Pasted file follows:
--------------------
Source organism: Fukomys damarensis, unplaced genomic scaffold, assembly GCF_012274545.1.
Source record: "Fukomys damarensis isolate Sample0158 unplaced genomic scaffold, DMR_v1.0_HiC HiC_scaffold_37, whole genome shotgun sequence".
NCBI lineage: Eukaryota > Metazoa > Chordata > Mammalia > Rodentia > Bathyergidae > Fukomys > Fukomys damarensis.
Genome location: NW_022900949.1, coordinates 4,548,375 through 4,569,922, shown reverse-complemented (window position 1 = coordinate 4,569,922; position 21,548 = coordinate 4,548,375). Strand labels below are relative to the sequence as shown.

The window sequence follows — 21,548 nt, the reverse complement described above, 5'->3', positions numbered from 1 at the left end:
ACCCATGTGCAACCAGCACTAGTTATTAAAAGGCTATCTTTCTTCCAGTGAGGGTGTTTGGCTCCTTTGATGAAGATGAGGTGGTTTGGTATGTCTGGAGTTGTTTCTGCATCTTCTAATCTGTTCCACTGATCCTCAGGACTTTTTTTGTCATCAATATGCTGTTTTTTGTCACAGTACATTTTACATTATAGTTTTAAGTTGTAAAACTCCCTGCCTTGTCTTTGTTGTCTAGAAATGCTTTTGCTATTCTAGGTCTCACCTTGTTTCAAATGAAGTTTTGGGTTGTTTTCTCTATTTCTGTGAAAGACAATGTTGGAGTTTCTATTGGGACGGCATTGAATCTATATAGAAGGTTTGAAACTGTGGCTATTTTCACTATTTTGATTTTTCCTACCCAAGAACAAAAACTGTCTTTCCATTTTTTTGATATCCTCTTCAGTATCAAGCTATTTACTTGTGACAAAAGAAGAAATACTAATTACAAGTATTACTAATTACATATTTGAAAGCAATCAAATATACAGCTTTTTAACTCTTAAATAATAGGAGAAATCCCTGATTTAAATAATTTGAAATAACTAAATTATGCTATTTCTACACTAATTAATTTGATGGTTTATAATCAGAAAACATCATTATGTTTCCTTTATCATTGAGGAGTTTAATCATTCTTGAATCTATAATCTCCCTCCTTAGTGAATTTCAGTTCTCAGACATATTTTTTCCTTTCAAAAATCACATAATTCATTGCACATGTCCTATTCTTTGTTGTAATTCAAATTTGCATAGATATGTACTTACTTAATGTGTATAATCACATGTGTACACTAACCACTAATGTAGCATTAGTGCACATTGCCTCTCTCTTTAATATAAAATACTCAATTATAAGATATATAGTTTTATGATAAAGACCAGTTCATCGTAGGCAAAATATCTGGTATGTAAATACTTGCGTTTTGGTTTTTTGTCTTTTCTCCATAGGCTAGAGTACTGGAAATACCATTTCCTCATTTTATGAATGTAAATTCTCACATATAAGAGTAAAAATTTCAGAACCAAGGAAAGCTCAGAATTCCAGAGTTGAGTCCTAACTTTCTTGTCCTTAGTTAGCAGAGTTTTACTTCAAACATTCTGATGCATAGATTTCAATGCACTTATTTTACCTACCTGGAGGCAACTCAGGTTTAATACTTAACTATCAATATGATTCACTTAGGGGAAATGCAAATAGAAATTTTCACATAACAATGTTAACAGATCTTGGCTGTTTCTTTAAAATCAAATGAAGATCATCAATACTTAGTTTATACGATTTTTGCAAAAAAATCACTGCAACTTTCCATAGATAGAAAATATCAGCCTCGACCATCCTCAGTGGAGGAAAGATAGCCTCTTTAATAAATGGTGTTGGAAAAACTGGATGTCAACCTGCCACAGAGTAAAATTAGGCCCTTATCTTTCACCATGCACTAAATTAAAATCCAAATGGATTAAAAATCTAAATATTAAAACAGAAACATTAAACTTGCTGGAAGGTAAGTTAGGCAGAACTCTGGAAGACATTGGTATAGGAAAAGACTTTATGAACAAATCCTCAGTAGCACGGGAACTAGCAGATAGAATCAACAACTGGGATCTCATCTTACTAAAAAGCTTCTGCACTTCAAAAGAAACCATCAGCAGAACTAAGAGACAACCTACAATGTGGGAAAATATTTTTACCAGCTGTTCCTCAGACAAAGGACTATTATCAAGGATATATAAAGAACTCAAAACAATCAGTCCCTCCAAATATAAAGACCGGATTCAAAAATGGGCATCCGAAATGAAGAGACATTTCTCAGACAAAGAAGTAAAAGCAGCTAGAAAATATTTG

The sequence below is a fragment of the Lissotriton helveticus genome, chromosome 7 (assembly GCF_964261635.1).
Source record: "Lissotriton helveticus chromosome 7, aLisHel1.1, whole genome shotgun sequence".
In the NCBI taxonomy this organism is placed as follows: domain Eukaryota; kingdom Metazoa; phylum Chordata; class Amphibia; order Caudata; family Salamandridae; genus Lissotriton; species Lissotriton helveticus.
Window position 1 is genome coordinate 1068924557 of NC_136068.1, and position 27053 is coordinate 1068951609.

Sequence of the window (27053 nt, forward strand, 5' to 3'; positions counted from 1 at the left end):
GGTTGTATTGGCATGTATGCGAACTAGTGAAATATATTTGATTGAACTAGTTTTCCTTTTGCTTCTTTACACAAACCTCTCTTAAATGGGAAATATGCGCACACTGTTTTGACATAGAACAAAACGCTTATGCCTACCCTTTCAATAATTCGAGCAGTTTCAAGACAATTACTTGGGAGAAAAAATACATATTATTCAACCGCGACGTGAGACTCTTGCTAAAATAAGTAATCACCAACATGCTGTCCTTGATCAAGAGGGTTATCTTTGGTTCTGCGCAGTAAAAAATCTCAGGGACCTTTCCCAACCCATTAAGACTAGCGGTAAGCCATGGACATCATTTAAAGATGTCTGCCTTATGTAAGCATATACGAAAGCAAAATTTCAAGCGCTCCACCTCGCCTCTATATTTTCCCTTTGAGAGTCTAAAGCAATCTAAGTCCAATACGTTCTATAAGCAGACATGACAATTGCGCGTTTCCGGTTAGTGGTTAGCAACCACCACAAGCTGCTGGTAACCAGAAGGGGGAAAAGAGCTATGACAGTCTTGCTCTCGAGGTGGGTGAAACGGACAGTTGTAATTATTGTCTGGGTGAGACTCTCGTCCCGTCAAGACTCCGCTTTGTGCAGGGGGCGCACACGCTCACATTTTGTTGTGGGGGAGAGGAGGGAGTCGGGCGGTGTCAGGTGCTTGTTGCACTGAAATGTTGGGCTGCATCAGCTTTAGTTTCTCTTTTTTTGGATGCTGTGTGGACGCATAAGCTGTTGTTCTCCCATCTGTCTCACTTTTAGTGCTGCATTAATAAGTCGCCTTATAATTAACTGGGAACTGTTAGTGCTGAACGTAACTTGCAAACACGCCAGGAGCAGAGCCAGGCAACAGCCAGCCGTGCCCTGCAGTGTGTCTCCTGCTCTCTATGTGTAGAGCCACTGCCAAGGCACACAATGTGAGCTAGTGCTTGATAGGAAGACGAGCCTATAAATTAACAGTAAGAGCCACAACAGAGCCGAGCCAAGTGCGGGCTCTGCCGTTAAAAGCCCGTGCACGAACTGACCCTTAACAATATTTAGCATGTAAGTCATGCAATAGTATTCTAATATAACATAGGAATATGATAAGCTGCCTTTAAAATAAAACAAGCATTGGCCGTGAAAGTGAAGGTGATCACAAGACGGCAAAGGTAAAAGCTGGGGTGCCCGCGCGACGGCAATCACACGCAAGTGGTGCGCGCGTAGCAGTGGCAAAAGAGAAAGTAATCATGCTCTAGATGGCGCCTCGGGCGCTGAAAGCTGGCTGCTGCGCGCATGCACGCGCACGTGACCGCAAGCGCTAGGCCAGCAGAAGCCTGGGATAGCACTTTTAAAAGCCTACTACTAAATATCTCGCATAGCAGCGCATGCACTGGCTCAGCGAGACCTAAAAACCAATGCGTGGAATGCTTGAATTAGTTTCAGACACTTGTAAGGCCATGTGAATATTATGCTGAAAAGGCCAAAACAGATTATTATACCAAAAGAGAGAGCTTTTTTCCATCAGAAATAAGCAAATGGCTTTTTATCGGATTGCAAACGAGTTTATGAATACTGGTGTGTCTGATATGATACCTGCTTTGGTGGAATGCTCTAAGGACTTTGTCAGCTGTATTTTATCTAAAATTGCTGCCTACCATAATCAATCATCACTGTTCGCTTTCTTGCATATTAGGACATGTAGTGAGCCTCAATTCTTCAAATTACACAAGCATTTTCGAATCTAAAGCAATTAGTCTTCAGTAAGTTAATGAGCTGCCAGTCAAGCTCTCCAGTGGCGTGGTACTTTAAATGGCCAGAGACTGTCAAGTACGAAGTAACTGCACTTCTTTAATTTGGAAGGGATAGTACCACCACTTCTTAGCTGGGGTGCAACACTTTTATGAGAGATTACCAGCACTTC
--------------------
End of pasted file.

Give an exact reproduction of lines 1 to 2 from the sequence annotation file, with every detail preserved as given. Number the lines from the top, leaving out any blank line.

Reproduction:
Source organism: Fukomys damarensis, unplaced genomic scaffold, assembly GCF_012274545.1.
Source record: "Fukomys damarensis isolate Sample0158 unplaced genomic scaffold, DMR_v1.0_HiC HiC_scaffold_37, whole genome shotgun sequence".